Watch: Doug Ford dodges abortion question by tapping minister to talk about the carbon tax. Story continues after video.

To Shaw, the word “unthinkable” implies “a cycle of stigma and shame, which ultimately leads to shifting social norms.”

The changing face of Canada’s anti-abortion movement

One of the ways the anti-abortion movement shifts social norms is by updating its messaging — something they’ve been doing quite a bit in the last few years.

A Maclean’s piece from last fall profiled the changing face of Canada’s anti-abortion movement, which is deliberately trying to skew younger and more female. 

An article in Flare, too, detailed the movement’s adoption of feminist language, like describing their activities as “pro-woman.” The article cited people on both sides of the issue who pointed out that teens and twenty-somethings are increasingly flocking to the anti-abortion movement.

Josie Luetke, community outreach coordinator for the anti-abortion group Campaign for Life Coalition, told the outlet that “there are definitely pro-life feminists who feel it’s patriarchal to say that in order for a woman to have a career or to pursue an education we need to kill children.” 

That framing is “deceptive,” Arthur says — her experience of anti-abortion spaces is that they tend to skew “traditional, moralistic, paternalistic.” But she adds that in a strange way, that language is almost encouraging — it indicates that anti-choice activists understand that it’s “right” to be on the side of women.

“They adopt this language so they can appear progressive,” she said. “It really speaks to the prestige and reputation of feminism, and of human rights.”

A legal challenge seems unlikely for now

In a statement, Arthur called the film’s stated goal of changing the law “a non-starter,” given that in Canada, “women and transgender people have a Charter right to abortion based on their rights to bodily autonomy and equality.”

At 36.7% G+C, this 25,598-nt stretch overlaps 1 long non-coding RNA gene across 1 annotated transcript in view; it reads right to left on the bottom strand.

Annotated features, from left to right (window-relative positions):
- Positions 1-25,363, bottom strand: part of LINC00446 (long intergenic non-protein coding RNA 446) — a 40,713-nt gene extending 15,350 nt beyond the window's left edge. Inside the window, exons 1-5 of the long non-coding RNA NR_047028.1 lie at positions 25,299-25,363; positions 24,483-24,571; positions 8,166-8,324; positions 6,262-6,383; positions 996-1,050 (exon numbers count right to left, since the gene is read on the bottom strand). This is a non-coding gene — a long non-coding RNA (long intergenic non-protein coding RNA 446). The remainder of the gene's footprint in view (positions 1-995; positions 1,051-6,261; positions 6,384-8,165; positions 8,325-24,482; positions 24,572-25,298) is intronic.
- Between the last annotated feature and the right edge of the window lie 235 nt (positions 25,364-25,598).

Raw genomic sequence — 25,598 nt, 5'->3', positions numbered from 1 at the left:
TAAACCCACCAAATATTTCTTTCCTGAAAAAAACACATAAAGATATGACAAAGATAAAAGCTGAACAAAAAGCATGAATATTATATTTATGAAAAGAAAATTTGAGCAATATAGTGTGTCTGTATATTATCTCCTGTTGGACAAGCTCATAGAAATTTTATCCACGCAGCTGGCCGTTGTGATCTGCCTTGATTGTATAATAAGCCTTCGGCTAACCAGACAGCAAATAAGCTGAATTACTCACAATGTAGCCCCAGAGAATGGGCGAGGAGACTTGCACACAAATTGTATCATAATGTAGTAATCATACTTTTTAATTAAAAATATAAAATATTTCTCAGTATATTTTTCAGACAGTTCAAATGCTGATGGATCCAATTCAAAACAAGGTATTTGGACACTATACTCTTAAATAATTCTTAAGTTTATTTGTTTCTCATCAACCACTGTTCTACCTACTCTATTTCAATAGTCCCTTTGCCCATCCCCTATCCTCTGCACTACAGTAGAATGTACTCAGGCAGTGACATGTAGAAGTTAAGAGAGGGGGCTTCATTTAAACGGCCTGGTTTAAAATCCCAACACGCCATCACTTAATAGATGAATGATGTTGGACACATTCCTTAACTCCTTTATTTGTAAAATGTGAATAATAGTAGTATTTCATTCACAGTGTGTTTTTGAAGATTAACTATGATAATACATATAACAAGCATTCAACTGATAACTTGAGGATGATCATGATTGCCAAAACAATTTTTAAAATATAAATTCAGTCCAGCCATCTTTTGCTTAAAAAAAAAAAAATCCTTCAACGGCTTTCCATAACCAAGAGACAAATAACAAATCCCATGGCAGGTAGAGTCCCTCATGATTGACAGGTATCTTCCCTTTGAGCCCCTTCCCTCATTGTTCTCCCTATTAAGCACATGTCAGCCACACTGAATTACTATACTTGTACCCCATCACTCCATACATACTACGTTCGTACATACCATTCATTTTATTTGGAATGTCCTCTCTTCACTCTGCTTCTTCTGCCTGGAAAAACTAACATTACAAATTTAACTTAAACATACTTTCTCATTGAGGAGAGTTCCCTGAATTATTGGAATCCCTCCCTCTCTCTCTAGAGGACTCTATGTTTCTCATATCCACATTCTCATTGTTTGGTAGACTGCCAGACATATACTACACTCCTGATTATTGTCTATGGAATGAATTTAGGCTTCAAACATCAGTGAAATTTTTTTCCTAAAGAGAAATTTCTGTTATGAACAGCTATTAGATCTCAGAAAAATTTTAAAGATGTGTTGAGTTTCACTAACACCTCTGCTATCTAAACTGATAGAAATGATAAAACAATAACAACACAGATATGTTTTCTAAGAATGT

She does, however, worry that the movie could cause harm to abortion providers.

In the months leading up to October’s federal election, as social issues like immigration take centre stage, it will be worth noting if — or how — candidates address abortion rights. 

Maxime Bernier, leader of the People’s Party of Canada, has said he would be willing to re-open the abortion debate. Conservative leader Andrew Scheer has said he would not re-open the debate, but is still the preferred candidate of Right Now, a group that aims to elect anti-abortion politicians. (They ranked his “pro-life voting record” at 100 per cent.)

Abortion regulation was discussed at last summer’s Conservative Party Convention, leading Campaign Life Coalition to boast about their wins.

Still, a majority of Canadians — 77 per cent — support abortion rights, according to a 2017 Ipsos poll.

And Arthur said she was surprised by the response to the movie — many grassroots protests of theatres showing “Unplanned” popped up around the country, which she hadn’t expected. “It’s energizing to see this kind of momentum and anger and passion from the pro-choice side,” she said.

“We can show the anti-choice movement and the Conservatives and whoever else is listening that we’re strong and we’re not going to take this shit.”

Shaw says she doesn’t see a legal challenge as imminent, but that the incremental cultural change could potentially lead Canada there further down the road.

“There are very well-funded, well-versed groups and individuals in Canada who are working to make sure that this is not a done issue,” she said.

“I think Canadians would be naive to think that there are not concerted efforts to make abortion illegal in Canada.”